I took a portrait photography course with Neal Slavin last fall and he specializes in group photography, so I picked up a few tips from that experience. Plus I'm adding a few things I can think of that generally are relevant to photo shoots:

1) Make a shot list and sketch out some ideas. Talk to your friend about what he/she hopes for - are there any particular moments or combinations of people that they hope to capture in the photo shoot?

2) Speak to them in advance about what they plan to wear and as tactfully as possible explain what's good and bad when it comes to clothes and make-up. For example: long pants and long sleeves are preferable; solid colours are strongly preferred (avoid stripes or checks); limit distracting jewellery etc; avoid solid black or white); think about harmonious colours (for the family as a whole) but not obviously matched up; matte make-up applied with a light hand is better than glossy foundations, shadows or lipstick. Put it in writing in an email.

3) Bring a comb and some wetwipes to clean people up if necessary.

4) For the group shots, let people assemble themselves naturally without direction from you first. Watch the dynamics and how they communicate (or don't communicate with each other). Let what you see unfolding naturally influence the poses you arrange. Once they've arranged themselves, then you can step in and adjust their chosen arrangement to make things look better photographically.

5) If it's a fairly large group (e.g., two parents and more than two kids), you might start by having one parent and one child get into position and then have others join them. This reduces the amount of time that people spend fidgeting in position and that helps you get a more natural look.

6) Think about bringing a stepstool or even a short step ladder. You can sometimes get a better photo (and deal with depth of field problems) by shooting from above down at a group that is looking up at you slightly.

7) While you shoot, stop periodically and to check for clothing, jewellery, and hair that has gone askew. I once did a whole series of photos of my sister that I thought would turn out well, until I realized after the fact that the neckline on her top was off center.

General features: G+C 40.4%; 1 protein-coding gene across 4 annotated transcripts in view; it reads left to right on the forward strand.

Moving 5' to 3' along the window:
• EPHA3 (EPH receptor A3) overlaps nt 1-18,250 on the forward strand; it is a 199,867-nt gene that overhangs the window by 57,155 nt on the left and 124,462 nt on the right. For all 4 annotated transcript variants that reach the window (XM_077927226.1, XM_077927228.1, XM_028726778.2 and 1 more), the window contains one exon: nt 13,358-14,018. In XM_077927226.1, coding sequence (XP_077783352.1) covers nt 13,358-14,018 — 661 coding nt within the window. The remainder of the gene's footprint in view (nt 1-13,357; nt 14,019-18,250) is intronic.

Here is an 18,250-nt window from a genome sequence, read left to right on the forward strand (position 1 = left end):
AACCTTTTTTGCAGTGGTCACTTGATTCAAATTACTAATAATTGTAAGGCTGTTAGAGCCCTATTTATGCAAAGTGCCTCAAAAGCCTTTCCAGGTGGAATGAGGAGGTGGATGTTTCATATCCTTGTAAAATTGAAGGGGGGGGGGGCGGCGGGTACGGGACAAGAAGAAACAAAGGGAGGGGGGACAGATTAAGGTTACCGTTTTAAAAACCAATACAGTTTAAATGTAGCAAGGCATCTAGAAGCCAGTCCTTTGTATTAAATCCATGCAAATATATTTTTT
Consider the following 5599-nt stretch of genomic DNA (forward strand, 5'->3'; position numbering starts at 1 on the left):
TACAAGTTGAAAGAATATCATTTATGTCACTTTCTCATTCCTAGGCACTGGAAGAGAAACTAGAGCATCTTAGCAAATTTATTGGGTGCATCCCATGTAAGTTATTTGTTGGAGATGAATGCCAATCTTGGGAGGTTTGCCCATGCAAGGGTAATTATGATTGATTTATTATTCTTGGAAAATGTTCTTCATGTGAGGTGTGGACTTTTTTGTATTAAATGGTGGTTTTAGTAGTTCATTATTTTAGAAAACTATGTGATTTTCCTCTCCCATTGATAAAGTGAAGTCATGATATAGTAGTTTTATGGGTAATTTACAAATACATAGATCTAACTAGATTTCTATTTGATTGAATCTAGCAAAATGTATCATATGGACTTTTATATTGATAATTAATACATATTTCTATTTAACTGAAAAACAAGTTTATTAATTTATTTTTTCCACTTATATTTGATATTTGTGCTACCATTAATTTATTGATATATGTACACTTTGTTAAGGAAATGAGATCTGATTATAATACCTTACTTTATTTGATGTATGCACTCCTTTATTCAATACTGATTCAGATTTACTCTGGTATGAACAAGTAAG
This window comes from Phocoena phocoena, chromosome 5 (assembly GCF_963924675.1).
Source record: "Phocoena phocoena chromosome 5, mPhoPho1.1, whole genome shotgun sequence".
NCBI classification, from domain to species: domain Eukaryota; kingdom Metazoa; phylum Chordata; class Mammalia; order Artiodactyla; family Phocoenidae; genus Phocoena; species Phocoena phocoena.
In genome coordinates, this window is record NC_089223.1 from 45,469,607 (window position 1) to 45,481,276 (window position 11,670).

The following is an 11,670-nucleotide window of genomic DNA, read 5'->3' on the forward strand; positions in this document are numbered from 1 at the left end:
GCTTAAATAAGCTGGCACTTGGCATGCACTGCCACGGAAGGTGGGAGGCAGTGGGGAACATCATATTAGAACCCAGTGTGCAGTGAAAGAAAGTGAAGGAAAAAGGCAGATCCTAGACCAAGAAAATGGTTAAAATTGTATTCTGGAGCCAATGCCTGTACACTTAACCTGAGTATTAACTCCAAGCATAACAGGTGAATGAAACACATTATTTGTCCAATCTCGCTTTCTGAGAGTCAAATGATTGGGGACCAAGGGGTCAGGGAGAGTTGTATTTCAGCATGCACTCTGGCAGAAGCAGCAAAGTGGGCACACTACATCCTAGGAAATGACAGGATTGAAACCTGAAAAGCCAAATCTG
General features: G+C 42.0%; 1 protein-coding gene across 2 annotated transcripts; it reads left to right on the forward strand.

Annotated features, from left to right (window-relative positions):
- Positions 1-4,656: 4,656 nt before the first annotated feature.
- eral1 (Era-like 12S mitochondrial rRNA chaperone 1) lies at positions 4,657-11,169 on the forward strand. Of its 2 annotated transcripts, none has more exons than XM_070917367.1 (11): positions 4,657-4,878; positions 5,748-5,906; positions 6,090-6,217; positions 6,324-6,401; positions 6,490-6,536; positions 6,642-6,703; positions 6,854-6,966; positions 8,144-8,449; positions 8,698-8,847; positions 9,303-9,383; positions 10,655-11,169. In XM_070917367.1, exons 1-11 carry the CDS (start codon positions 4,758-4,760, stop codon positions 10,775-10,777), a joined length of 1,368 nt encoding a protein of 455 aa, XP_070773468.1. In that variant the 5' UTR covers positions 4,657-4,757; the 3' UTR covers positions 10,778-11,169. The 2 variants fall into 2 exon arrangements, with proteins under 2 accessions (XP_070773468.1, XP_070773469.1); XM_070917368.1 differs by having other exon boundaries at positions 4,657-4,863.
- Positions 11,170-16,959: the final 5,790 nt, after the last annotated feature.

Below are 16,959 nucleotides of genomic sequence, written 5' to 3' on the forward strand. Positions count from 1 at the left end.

8) Let them use props, if it seems natural. One of the best photos we did in Neal's course featured four rabbinical students. As we were setting up the shots, we noticed that most of them were playing with their phones. The stereotypical image would have been to have serious students reading a religious text - instead we had them lean in to look at something on someone's iPhone, with some people in the group pointing and laughing. In your shoot, watch for behaviors that seem to characterize individuals and the family, and then play those up in a fun way. Is there a kid who is always fidgeting or making funny faces? Is someone always looking away from the camera? Is someone trying to wiggle away? Let him or her do that in an extreme way while others react in an extreme way. It won't necessarily be the keeper shot for the family album, but everyone will probably have fun hamming it up and it likely will relax them.

9) Don't forget to check your settings before you start shooting - it's easy to get more distracted than usual when you're working with a group.

10) Have fun!

Great Post! Especially the part about letting the group position themselves and correct afterwards.
03-12-2015, 02:25 PM   #14
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I should add, regarding point number 4, that it's ok to give them some general direction before letting them arrange themselves. For example, you can say, let's have you gather here near this bench, with some of you sitting and some of you standing behind it. Then see what they do and then move them around a bit. Here's a link to a classic Slavin portrait (shot with a 20x24 Polaroid Camera)

BLACK DYCKE MILLS BRASS BAND; BRADFORD, YORKSHIRE | NEAL SLAVIN PHOTOGRAPHY
03-12-2015, 08:58 PM   #15
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Just take the lenses that work most often under most circumstances .. ( That would be me )